History Of Rakhi

Introduction

Raksha Bandhan, popularly known as Rakhi is one of the important Hindu festivals of India. Though it is a Hindu festival, people of all castes and creeds celebrate this festival with lots of verve and enjoyment. Rakhi is also known as Rakhi Purnima as it is celebrated on the full moon day of the Hindu month of Shravana. As per Gregorian calendar, the date of the festival falls between July to August. This festival is completely dedicated to the love and care shared between a brother and a sister.

On the day of the festival, sister gets up early in the morning, takes a bath, wears new or clean apparels and prepares Rakhi thali. She puts a vermilion ‘tilak’ on her brother’s forehead and performs his ‘aarti’ with the thali. This is followed by tying of sacred Rakhi thread by sister on her brother’s wrist, within the opportune time of the day. This custom strengthens the eternal bond of love and affection between brother and sister. Moreover, it is believed that this sacred thread protects the brother from any adverse situation. Hence, for this reason the festival is known as ‘Raksha Bandhan’ meaning ‘bond of protection’.  In return, brother presents wonderful gifts to her as well as promises to protect her from all difficulties of life.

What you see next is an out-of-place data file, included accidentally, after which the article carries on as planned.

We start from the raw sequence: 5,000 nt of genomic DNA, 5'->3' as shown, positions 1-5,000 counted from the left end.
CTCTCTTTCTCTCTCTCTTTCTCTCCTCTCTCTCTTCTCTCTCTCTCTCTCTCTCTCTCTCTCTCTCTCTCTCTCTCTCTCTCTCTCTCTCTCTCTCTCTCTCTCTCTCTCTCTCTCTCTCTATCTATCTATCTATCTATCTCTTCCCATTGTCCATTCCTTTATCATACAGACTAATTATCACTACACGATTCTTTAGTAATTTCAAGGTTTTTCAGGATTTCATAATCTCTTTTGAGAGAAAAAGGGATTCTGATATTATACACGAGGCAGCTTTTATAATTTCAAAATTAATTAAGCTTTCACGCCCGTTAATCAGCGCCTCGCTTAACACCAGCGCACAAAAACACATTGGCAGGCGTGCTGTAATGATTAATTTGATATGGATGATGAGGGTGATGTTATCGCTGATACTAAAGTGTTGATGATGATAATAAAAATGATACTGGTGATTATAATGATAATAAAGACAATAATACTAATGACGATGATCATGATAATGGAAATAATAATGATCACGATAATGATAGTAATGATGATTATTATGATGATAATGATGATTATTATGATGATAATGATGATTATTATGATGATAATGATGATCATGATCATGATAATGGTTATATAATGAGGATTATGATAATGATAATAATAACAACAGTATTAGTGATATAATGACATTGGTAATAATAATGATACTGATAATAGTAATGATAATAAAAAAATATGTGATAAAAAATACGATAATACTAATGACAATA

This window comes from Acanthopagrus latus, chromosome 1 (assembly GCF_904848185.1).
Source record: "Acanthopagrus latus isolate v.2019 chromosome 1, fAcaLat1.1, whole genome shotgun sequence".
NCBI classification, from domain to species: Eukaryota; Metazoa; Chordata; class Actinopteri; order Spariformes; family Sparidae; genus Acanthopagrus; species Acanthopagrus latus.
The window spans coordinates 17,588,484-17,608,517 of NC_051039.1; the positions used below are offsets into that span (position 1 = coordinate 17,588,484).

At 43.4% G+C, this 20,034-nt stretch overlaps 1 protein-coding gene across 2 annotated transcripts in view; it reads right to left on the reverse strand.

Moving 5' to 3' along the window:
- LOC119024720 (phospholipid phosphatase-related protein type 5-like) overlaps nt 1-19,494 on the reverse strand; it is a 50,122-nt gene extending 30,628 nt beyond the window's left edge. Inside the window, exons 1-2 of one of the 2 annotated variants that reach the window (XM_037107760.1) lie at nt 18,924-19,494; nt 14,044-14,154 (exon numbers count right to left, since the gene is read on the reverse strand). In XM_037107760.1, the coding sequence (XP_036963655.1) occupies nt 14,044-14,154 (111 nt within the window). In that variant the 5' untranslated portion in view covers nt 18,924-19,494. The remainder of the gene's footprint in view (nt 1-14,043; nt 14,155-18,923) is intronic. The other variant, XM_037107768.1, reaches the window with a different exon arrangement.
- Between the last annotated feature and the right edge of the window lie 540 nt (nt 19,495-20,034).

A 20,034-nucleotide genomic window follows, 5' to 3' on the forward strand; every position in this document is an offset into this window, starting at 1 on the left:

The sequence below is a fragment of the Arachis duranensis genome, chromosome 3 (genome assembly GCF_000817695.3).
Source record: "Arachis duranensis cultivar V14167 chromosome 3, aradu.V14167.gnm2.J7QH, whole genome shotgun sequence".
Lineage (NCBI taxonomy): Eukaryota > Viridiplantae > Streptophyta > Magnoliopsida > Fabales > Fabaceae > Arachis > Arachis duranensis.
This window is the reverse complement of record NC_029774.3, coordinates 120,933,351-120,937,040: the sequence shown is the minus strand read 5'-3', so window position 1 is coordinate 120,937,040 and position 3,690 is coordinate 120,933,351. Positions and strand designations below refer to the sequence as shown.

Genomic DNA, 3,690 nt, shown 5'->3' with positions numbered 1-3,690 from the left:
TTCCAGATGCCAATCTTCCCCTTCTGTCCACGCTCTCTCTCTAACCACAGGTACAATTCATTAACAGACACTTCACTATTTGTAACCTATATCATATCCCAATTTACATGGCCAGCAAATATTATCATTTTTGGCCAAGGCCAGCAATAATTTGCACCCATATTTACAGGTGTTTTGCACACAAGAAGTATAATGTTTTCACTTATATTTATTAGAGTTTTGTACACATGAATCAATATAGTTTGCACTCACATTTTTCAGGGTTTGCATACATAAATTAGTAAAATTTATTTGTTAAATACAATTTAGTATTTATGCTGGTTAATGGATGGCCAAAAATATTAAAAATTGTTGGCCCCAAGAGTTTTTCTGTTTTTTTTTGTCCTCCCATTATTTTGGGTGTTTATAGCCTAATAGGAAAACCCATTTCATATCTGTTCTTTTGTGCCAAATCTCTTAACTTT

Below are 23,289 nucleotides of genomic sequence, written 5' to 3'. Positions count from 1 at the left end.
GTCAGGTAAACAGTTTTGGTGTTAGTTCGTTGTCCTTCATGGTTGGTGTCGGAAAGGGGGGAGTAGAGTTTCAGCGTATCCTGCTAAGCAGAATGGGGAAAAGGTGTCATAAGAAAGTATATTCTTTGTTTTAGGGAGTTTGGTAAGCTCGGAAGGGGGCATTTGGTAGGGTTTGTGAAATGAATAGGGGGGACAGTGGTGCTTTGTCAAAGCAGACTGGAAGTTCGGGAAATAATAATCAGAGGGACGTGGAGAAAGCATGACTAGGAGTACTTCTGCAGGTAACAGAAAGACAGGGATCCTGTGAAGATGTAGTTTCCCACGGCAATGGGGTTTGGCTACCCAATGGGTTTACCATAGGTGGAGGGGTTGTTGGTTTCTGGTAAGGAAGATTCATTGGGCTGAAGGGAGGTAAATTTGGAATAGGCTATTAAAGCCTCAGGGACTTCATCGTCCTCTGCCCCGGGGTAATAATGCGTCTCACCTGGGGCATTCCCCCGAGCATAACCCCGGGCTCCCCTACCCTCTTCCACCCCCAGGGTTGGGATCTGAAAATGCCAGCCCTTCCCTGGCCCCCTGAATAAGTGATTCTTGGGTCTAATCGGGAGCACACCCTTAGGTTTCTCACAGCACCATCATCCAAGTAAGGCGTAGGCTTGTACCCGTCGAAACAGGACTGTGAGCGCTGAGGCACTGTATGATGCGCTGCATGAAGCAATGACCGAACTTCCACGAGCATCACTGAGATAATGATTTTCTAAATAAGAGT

Origin of Rakhi

Though the exact trace of this festival is uncertain, we get few references of this festival in history and epics. Some of the popular tales associated with Raksha Bandhan are mentioned below :-

Rakhi celebration by the Aryans

Many historians believed that Rakhi ceremony was practiced by the Aryans. Before going to the war field, they performed yajnas in front of Gods and Goddesses to seek their blessings. This custom was followed by tying of thread by their wives on their hands. They believed that this thread would protect them from danger as well as led them to victory.

Mahabharata

In the great epic Mahabharata, we find two to three references of Rakhi festival.

Legend of Yudhishthira

Yudhishthira, eldest brother of Pandavas, was asked by Lord Krishna to perform the Rakhi ceremony in order to protect his brothers from the dangers of the war.

Legend of Kunti and Abhimanyu

Kunti, the mother of Pandavas, tied Rakhi on her grandson, Abhimanyu’s wrist. Since, then in many Hindu households, grandmothers’ tie Rakhi to their grandsons.

Legend of Draupadi and Lord Krishna

Seeing Lord Krishna’s bleeding finger, after the death of Shishupal, Draupadi, wife of the Pandavas, torn her sari and tied it on his wrist. Lord Krishna was very much overwhelmed by her gesture and declared to protect her from any hazard. Moreover, he also said that he would do the same for next twenty five years.

Legend of Shri Vishnu Kumar Muni

This legend narrates the story of Shri Vishnu Kumar Muni’s tactics of handling Bali, one of the five secretaries of Shridharma, Jain king of the city of Ujjain. Once, these five secretaries of Shridharma, had a debate with ‘Shrut Saga’ (one of the Munis of the great saint Acharya Akampana’s Sangha). Shrut Saga was a very learned saint. As a result, he very easily defeated the secretaries in the debate. This annoyed them very much and they went to kill him. However, their act failed. Shridharma asked his secretaries to move out of his city. They settled in Hastinapur and served ‘King Padma’. Their activities had impressed the king very much. So, he asked Bali for a boon. However, Bali told him that whenever he required the need of the boon, he would definitely ask him.